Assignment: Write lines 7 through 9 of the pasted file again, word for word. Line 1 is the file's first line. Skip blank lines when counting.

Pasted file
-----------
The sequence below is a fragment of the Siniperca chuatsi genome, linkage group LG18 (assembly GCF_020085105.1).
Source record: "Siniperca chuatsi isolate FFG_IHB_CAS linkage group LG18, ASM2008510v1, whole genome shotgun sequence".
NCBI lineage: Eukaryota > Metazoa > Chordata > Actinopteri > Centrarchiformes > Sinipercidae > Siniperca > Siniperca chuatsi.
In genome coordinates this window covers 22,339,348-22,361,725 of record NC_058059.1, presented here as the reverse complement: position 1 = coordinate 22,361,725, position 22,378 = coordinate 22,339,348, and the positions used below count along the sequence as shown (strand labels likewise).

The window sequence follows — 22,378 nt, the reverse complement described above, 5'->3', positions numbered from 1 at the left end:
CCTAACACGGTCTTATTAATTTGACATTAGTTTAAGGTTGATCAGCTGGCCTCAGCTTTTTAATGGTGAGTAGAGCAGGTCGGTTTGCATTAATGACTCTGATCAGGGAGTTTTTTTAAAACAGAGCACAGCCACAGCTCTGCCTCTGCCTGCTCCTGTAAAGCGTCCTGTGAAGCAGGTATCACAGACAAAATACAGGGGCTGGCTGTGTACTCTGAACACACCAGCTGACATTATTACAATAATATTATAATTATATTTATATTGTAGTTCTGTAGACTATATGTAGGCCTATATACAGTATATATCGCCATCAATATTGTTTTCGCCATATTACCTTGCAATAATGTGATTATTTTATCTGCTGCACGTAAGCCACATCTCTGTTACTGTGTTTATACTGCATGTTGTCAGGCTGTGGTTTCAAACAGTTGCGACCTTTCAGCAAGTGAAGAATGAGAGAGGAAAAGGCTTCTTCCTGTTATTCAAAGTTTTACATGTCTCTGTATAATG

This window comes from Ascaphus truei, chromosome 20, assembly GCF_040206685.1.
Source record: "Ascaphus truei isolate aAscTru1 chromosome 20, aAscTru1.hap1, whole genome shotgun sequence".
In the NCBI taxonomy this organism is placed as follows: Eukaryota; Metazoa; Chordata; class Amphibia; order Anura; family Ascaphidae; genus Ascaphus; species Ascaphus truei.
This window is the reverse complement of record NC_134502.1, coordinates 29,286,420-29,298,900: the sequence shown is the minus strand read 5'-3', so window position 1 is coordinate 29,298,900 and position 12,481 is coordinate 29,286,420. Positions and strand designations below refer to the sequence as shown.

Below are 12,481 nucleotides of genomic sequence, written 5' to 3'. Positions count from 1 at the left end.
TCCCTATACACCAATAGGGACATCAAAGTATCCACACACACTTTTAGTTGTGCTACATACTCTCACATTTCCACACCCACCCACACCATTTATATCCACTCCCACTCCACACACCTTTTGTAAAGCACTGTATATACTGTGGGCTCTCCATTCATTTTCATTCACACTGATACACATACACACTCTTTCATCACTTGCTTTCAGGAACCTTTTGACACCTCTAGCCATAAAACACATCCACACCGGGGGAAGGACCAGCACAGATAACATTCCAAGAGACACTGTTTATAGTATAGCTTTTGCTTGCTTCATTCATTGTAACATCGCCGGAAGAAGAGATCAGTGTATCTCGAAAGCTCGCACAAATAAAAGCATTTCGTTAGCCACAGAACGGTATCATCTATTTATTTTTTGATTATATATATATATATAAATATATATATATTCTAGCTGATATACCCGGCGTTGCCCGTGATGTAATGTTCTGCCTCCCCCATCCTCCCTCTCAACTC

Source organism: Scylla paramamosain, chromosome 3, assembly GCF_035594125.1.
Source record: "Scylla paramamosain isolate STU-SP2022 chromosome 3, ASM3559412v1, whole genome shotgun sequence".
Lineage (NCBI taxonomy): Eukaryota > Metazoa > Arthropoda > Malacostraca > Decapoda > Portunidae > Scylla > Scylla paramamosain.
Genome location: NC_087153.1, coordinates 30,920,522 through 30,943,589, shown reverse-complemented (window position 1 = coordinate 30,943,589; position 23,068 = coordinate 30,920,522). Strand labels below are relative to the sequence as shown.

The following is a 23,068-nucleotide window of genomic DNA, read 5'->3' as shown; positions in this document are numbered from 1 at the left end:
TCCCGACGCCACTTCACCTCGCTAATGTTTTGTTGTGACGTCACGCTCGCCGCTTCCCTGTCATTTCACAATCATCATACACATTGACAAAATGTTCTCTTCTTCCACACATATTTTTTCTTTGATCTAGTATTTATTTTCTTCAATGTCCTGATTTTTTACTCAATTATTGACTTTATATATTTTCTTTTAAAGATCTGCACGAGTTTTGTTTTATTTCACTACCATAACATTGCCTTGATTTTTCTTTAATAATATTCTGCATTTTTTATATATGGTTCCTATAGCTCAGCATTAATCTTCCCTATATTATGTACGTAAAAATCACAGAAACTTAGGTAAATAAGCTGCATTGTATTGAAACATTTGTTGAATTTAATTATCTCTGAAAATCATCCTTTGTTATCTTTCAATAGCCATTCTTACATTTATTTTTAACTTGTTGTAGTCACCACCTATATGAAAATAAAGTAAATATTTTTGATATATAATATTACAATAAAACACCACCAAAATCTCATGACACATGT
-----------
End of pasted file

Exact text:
This window comes from Ascaphus truei, chromosome 20, assembly GCF_040206685.1.
Source record: "Ascaphus truei isolate aAscTru1 chromosome 20, aAscTru1.hap1, whole genome shotgun sequence".
In the NCBI taxonomy this organism is placed as follows: Eukaryota; Metazoa; Chordata; class Amphibia; order Anura; family Ascaphidae; genus Ascaphus; species Ascaphus truei.